Minimum Wage, Overtime and the Fair Labor Standards Act

One of the most basic forms of legal regulation in our present system are the employment laws which regulate the relationship between employers and workers. Of these most basic protections, the minimum wage and overtime laws are some of the most commonly requested information in relation to employment law. The Fair Labor Standards Act (“FLSA”) is the piece of legislation which deals with this area proscribing certain rules like record keeping, the prohibition against child labour, overtime regulation and the law regarding payment of the minimum wage.

The provisions of this law affect a vast array of workers in the employ of both government and private industry. The act was created because of the federal government’s interstate commerce power and this defines its scope of application as being people employed in industries which operate across state boundaries within the United States. These days that potentially encompasses every employee in the nation.

If, as an employer, you are in doubt as to whether the FLSA act applies to your company, it is best to err on the side of caution. We have a compliance manual available for download as well which you can use as a guide although it is often also possible to resolve theses issues by contacting the local US department of labor office to verify your conclusions. Some of the occupation that are exempt from the provisions of this legislation are executive, administrative and professional staff as well as computer related technical employees.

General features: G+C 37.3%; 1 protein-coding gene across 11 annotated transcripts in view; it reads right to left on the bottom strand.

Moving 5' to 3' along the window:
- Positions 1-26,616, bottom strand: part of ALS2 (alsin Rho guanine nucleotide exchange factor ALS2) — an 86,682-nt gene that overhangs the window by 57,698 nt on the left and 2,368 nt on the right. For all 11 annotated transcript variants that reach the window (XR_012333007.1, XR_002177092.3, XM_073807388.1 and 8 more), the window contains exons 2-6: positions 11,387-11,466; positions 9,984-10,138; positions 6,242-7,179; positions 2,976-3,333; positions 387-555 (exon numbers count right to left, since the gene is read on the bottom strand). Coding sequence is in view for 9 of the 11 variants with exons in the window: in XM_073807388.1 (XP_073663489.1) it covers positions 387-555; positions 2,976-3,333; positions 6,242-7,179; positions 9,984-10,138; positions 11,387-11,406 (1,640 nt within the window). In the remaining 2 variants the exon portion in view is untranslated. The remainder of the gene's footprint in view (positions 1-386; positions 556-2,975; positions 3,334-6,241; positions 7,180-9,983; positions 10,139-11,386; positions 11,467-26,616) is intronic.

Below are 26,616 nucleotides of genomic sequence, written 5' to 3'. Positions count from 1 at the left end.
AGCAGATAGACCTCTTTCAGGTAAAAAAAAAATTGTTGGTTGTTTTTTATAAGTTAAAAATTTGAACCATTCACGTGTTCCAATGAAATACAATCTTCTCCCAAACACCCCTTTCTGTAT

The current minimum wage in the United States is $7.25 per hour. People aged under 20 need to be paid at least $4.25 per hour and it is a breach of the Fair Labour Standards Act to remove an adult employee in order to replace them with a youth employee. Staff like waiters who receive tips must also be paid at least $2.13 per hour. It also needs to be understood that some people are exempt from minimum wage requirements like students in certain industries and the disabled.

There are some home industries that are also not permitted without prior certification like knitting and other textile manufacturing industries where the employers need to satisfy the regular that they are going to comply with the terms of the FLSA. If you are an employee, its important that you understand your rights accurately and you can contact the local US department of labor for information about this if required.

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